Essaouira in Morocco reminds me of my home town of Carpinteria, California. Carpinteria is famous for its gently sloping beach, which means that you can walk out into the surf 30 yards and still only be waist-deep in water.
Essaouira's beach is far bigger, wider and more gradual. You can walk out 100 yards here and only be waist deep.
Better still, the water in Essaouira is warmer, and there's no tar to step on.
The only two downsides compared with Carpinteria is that in Essaouira you'll encounter trash in the water.
And also: camel pellets.
That's right. Some enterprising local camel and horse owners will take you on rides on the beach. Riding camels on the beach is actually a must-do activity if you ever make it to Essaouira.
You can also rent a quad bike and do donuts in the sand. And Essaouira is notoriously windy, and so it's a kite-surfing paradise.
Amira and I like to take long walks on the beach whenever we can. And Essaouira is great for walking. You can walk for miles on the sand. One curiosity along the way, just south of the town is what appears to be a rocky formation on the beach. Upon closer inspection, it looks like a man-made structure completely fused with natural rock.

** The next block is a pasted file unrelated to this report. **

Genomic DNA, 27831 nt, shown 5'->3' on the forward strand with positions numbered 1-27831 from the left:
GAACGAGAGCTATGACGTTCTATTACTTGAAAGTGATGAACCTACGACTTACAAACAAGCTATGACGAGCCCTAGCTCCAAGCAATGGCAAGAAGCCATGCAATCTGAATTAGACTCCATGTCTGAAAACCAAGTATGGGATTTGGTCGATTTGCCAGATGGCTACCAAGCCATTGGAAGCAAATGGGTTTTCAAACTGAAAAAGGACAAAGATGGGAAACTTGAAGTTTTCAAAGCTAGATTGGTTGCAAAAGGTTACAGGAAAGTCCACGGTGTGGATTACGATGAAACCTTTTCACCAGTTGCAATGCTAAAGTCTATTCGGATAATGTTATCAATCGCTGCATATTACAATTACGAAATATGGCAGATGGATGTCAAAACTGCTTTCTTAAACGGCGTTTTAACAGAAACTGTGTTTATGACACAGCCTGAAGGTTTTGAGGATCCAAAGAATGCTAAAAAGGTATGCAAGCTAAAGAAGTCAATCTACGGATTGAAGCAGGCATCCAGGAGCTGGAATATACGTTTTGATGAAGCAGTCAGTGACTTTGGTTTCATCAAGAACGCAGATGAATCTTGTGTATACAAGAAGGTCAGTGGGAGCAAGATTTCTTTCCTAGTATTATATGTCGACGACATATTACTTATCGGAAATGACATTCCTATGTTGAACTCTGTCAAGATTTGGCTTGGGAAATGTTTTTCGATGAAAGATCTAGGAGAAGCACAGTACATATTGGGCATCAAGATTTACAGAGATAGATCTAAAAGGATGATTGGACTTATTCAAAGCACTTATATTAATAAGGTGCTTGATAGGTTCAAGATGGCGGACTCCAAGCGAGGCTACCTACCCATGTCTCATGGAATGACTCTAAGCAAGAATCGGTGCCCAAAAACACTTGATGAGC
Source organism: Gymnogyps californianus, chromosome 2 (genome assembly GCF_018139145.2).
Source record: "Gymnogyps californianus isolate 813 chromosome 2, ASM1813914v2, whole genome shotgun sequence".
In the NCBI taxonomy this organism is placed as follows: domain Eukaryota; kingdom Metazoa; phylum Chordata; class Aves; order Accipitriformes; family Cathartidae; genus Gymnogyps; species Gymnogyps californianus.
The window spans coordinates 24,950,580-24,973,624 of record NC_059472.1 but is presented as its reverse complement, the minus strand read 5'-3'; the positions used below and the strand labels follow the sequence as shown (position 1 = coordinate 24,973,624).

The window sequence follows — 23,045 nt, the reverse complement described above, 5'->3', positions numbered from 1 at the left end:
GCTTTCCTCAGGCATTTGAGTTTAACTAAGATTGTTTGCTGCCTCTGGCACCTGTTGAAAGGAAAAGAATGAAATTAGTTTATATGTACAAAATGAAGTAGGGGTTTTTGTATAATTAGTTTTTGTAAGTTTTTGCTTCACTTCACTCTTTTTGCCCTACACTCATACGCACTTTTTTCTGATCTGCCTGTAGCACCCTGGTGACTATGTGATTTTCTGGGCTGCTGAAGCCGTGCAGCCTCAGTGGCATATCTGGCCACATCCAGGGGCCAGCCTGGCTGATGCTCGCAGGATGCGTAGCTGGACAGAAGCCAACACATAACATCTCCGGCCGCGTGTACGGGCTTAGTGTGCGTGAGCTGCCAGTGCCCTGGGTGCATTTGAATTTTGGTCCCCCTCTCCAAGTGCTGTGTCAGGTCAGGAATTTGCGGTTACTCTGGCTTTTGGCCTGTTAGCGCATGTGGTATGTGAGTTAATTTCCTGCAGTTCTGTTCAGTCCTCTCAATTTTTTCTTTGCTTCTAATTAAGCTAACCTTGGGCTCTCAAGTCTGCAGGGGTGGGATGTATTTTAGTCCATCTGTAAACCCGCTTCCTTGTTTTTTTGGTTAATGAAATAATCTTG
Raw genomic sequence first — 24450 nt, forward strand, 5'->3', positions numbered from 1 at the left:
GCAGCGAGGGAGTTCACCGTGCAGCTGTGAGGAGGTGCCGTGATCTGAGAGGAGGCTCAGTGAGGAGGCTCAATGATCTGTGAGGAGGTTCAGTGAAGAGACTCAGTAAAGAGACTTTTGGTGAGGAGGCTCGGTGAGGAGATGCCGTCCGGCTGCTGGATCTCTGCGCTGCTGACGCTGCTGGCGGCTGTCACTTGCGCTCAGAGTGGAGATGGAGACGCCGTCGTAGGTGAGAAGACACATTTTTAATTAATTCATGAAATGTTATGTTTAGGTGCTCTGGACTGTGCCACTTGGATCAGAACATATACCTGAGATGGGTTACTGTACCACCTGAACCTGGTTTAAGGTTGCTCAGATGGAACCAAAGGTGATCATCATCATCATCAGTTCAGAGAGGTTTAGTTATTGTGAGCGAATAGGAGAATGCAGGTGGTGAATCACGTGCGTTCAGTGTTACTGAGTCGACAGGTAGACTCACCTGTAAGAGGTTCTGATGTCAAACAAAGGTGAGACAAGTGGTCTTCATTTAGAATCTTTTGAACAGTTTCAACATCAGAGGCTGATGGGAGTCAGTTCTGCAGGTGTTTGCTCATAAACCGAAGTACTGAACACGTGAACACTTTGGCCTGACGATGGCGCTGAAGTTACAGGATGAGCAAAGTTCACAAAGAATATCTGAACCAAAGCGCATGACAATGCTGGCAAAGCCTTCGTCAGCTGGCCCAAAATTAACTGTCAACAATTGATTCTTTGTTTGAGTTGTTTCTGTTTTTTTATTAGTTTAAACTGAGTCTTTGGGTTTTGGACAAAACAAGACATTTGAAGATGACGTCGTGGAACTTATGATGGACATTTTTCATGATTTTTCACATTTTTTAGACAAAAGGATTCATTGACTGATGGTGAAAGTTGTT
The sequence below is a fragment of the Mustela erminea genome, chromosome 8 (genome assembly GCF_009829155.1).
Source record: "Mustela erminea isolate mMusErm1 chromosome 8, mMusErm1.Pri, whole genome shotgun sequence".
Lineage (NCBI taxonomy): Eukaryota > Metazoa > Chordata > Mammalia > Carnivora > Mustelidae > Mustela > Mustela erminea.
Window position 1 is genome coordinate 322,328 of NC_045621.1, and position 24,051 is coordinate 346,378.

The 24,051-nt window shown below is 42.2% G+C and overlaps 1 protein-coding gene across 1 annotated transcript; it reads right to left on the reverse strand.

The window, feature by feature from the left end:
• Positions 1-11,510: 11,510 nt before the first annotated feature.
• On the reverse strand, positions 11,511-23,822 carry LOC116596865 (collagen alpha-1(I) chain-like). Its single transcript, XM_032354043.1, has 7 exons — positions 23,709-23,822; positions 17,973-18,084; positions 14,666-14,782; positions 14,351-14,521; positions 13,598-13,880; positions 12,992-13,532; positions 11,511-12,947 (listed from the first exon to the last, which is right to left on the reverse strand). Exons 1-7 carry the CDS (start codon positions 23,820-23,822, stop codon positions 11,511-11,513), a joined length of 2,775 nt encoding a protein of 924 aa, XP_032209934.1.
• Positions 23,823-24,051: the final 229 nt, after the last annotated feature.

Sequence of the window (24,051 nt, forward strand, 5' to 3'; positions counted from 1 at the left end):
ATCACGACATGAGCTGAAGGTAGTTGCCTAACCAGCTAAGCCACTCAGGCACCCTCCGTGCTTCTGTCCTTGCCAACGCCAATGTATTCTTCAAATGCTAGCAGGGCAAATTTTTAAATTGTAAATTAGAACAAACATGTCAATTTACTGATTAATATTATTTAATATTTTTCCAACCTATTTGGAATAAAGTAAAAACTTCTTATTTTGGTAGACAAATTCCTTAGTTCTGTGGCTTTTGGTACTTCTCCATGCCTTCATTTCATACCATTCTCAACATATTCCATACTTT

The structure is called Bourj El Baroud, an 18th-century watchtower for a castle built for the Sultan Sidi Mohammed ben Abdallah. That tower was destroyed by a flood in 1856. And it was built on a Phoenician structure.
Anyway, it’s great to be on the beach here in Essaouira. It’s just like home — plus ancient ruins and camel pellets.